Employers More Worried About Keeping Employees In a Slumping Economy

Highlights

  • Just about every leader reported that their concern for retaining key employees in today's economic climate has increased.
  • At 32 percent, accelerating the development of key employees was the number one strategy that worked with retaining top contributors.
Virtually every day, the news reports a drop on Wall Street, the demise of yet another financial institution, and/or thousands of layoffs. One would think that in these tough times, employers would feel fairly certain that their employees would hunker down and leave their resumes to collect dust, at least until the market picks up. Not true says a new Personnel Decisions International (PDI) Pulse on Leaders study. Just about every leader reported that their concern for retaining key employees in today's economic climate has increased. PDI found that employers' concerns about retaining employees have heightened.

With organizations having fewer resources, many employees may feel overworked and worried about their future. This disengagement can lead employees to look to other companies for opportunities, according to PDI. 'It may seem counterintuitive that organizations are more concerned with retaining key employees in a down economy. But, when the economy is tight, company leaders realize that the best and brightest talent can give the organization a competitive advantage,' said Tommy Daniel, Ph.D., senior vice president, PDI. PDI surveyed more than 500 human resources professionals and other business leaders around the world to learn their best practices in keeping their key contributors in a slow economy.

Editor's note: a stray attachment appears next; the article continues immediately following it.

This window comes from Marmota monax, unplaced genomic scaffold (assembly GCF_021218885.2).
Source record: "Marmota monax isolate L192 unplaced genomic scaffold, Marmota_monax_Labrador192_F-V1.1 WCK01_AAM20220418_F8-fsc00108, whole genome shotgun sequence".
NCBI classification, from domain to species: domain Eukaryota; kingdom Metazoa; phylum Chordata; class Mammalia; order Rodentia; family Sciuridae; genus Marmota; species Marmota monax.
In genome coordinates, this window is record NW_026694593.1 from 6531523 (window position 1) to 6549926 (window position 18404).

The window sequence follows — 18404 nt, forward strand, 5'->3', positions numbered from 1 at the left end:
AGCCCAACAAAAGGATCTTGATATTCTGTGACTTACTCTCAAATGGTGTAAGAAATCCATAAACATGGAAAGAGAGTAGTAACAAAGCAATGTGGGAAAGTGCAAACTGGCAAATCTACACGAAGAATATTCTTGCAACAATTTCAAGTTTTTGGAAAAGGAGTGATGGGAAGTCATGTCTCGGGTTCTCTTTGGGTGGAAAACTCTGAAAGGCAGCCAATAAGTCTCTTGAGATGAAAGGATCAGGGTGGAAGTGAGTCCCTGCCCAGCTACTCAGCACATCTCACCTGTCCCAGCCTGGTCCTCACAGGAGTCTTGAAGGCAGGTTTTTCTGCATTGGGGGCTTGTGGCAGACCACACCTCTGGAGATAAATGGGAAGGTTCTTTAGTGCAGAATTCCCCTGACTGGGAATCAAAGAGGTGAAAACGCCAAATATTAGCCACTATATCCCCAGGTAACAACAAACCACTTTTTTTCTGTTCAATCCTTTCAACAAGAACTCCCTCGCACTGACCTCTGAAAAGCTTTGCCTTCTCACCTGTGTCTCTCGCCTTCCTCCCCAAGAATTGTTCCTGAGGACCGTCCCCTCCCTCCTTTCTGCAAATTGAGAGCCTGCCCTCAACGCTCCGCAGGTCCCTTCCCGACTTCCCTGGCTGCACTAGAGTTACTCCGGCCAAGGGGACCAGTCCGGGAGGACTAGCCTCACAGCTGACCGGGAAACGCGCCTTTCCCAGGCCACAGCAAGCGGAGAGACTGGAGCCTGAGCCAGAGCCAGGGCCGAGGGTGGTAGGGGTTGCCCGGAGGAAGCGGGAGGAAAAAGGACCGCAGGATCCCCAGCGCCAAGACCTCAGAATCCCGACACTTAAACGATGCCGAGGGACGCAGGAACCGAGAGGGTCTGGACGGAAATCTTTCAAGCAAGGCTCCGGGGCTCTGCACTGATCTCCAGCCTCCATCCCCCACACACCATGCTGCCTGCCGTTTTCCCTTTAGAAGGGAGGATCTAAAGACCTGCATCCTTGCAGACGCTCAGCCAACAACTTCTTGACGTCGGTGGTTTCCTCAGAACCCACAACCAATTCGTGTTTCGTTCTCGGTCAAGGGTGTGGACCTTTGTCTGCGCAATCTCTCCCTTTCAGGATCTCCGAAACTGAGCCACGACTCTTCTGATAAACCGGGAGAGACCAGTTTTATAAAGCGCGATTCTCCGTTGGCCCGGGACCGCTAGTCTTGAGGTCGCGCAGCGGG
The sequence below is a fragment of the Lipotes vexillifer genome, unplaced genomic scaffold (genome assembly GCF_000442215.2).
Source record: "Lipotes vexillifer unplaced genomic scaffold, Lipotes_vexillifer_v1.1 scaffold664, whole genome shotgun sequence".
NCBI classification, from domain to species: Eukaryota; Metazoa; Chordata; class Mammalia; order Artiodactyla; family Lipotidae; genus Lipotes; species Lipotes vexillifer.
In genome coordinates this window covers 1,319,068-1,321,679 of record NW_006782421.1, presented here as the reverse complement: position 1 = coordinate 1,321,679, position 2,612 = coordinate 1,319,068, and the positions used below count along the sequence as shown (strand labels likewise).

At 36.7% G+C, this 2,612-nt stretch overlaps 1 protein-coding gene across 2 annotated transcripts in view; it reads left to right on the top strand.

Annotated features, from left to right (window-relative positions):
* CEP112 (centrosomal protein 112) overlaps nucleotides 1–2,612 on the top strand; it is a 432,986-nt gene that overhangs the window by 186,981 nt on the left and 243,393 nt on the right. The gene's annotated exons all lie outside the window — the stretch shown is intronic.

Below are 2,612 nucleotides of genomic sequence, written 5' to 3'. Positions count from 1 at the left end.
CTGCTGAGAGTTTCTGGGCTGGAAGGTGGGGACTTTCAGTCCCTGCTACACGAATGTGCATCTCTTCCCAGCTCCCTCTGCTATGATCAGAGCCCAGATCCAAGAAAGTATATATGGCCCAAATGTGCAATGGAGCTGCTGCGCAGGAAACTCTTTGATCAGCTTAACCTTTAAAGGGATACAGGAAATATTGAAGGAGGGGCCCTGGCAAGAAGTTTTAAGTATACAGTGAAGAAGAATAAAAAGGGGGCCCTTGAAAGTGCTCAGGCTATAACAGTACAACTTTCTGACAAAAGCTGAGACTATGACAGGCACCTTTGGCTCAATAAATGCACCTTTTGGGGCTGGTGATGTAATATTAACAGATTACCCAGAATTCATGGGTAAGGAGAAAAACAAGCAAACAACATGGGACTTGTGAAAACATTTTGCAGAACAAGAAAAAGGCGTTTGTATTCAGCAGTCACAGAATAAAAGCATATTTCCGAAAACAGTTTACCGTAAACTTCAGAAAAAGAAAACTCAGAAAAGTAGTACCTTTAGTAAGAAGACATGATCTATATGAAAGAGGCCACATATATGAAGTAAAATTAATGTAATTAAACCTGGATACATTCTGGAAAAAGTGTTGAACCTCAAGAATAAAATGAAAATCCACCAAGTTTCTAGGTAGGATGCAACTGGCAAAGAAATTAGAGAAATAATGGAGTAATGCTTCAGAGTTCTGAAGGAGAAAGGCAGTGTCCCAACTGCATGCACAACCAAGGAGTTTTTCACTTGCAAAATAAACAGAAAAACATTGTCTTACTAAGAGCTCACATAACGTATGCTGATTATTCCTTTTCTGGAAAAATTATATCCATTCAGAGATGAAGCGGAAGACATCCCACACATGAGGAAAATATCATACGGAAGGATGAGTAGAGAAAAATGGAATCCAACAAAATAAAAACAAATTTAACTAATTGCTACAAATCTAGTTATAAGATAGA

At 32 percent, accelerating the development of key employees was the number one strategy that worked with retaining top contributors. Twenty-two percent of employers have offered competitive pay and benefits successfully. 'We advise companies to prioritize their retention strategies, identify key talent pools, and make strategic choices that help keep high-performing employees engaged and committed,' continued Daniel. 'Even in a tight economy, there are steps that companies can take that make a big impact without costing money. For example, senior leaders can make the effort to speak one-on-one with key employees to communicate how the organization values their contributions. Leaders can ask key employees to participate in strategy discussions that make the employee feel more invested in the company and more involved in developing company solutions.' 

Learn more about PDI by clicking here.

Written by: Bright Horizons Blog Editor

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